Take the 2-minute tour ×
Stack Overflow is a question and answer site for professional and enthusiast programmers. It's 100% free, no registration required.

I want to use auto-implemented properties, but at the same time I want to call a method every time the property is changed.

public float inverseMass
{
    get;
    set
    {
        onMassChanged();
        inverseMass = value;
    }
}

Does the previous code make a recursive call to the property? If it was how to implement this?

share|improve this question
6  
You can't do that in C#. You have to use a backing field. –  Uwe Keim Jan 3 '12 at 20:07
2  
The answer is YES....it would create a continuous loop. –  Prisoner ZERO Jan 3 '12 at 20:08
2  
@UweKeim, that should be an answer. –  driis Jan 3 '12 at 20:08
    
@driis Done :-). –  Uwe Keim Jan 3 '12 at 20:09
add comment

8 Answers

up vote 9 down vote accepted

If you provide your own get/set then you need to provide your own storage for the variable.

private float _inverseMass;

public float inverseMass
{
    get { return _inverseMass; }
    set
    {
        _inverseMass = value;
        onMassChanged();
    }
}
share|improve this answer
1  
That's a pity. Would be nice to use some kind of common predefined word like value instead of creating auto property. –  Johnny_D Dec 27 '13 at 9:33
add comment

Use a backing field instead:

public float inverseMass
{
    get
    {
        return _inverseMass;
    }
    set
    {
        onMassChanged();
        _inverseMass = value;
    }
}

private float _inverseMass;

I once read somewhere that the C# guys decided that they wanted to cover the broad of the usage scenarios with those automatic properties, but for special cases you have to go back to good old backing fields.

(To be honest, I believe that Jon Skeet told them how to implement them)

share|improve this answer
add comment

You can't do that in C#.

Its either automatic property or property with backing field.

share|improve this answer
add comment

You would need to break the above out in to private/public members so you don't get recursive problems:

private float _inverseMass;
public float inverseMass
{
  get { return this._inverseMass; }
  set { this._inverseMass = value; onMassChanged(); }
}

However, have you looked in to the INotifyPropertyChanged interface? It does pretty much what you're looking for, and depending on what you're writing it could be supported natively.

public class MyClass : INotifyPropertyChanged
{
  public event PropertyChangedEventHandler PropertyChanged;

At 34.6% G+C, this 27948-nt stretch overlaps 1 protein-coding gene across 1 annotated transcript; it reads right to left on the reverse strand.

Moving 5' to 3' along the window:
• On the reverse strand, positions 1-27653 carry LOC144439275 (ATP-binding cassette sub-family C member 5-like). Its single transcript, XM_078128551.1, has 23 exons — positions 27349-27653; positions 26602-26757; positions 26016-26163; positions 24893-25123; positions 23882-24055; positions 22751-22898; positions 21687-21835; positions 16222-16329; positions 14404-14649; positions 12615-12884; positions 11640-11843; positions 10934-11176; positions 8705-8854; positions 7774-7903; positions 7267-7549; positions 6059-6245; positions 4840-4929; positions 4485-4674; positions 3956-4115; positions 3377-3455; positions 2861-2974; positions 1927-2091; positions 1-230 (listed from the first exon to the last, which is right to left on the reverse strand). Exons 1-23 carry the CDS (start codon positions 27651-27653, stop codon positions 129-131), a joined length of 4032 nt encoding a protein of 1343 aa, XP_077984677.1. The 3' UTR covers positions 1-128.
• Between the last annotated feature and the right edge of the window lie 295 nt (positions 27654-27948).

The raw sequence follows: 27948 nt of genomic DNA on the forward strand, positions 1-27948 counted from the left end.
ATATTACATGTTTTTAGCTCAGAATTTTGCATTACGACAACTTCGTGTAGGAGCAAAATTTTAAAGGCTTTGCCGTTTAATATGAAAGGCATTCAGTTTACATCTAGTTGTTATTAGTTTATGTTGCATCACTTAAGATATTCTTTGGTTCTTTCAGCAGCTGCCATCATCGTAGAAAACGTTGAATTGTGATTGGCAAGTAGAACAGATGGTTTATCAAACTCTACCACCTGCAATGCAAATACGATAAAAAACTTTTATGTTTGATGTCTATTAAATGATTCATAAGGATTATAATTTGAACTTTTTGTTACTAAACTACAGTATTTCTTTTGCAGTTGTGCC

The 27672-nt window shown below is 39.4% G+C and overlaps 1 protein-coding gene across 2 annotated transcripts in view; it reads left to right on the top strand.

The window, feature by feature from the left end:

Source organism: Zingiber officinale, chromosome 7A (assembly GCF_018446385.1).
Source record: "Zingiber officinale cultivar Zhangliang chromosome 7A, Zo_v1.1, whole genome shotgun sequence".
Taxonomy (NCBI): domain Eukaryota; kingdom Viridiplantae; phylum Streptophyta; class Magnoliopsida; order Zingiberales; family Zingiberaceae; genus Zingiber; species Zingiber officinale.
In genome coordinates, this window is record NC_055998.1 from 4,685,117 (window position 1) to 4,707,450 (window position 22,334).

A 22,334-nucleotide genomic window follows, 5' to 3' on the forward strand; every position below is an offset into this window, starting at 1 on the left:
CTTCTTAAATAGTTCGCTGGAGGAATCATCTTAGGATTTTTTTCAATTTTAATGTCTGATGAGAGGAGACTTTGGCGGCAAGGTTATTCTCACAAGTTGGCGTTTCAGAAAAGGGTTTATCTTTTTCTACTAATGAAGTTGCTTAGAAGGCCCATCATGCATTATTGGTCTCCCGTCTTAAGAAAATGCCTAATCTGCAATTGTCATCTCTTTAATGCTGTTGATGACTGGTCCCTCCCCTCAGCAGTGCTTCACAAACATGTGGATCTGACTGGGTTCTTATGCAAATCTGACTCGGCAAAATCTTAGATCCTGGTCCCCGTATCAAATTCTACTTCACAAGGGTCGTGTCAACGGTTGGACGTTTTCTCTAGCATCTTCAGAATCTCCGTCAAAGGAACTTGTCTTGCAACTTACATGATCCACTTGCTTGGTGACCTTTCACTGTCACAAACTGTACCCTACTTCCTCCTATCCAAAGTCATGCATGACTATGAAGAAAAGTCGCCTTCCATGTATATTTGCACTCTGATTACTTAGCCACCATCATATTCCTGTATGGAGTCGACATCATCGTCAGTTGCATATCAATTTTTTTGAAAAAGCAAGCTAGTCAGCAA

private void NotifyPropertyChanged(String property)
  {
    var event = this.PropertyChanged;
    if (event != null)
    {
      event(this, new PropertyChangedEventArgs(property));
    }
  }

  private float _inverseMass;
  public float inverseMass
  {
    get { return this._inverseMass; }
    set { this._inverseMass = value; NotifyPropertyChanged("inverseMass"); }
  }
}
share|improve this answer
add comment

That doesn't compile, so it's hard to say if it's recursive or not.

You cannot specify only one part of an automatic property. You will need to use a backing-field in this case:

private float _inverseMass;
public float inverseMass 
{ 
    get { return _inverseMass; }
    set 
    { 
        onMassChanged(); 
        _inverseMass = value; 
    } 
}

Though, an aspected-oriented programming framework like PostSharp may be able to help you with this.

share|improve this answer
add comment

The correct answers are given above, but in case you wanted to do this quickly in Visual Studio, you can use Code Snippets instead to generate the property for you.

Have a read of this article which should explain it a bit better: http://www.roelvanlisdonk.nl/?p=1007

If you want, you can even create your own code snippet to add the repetitive code. You could even use it to quickly generate the INotifyPropertyChanged implementation as mentioned above.

share|improve this answer
add comment

Use a private variable as your back up field for the public property.

private float inverseMass;

public float InverseMass{

   set
   {
        onMassChanged();
        inverseMass=value;
   }
   get
   {
      return inverseMass;
   }

}
share|improve this answer
add comment
public float inverseMass
{
    get;
    set
    {
        if (inverseMass != value)
        {
            inverseMass = value;
            onMassChanged();
        }
    }
}  
share|improve this answer
    
What are you trying to say here? This answer doesn't compile. –  vcsjones Jan 3 '12 at 20:12
add comment

Your Answer

 
discard

By posting your answer, you agree to the privacy policy and terms of service.

Not the answer you're looking for? Browse other questions tagged or ask your own question.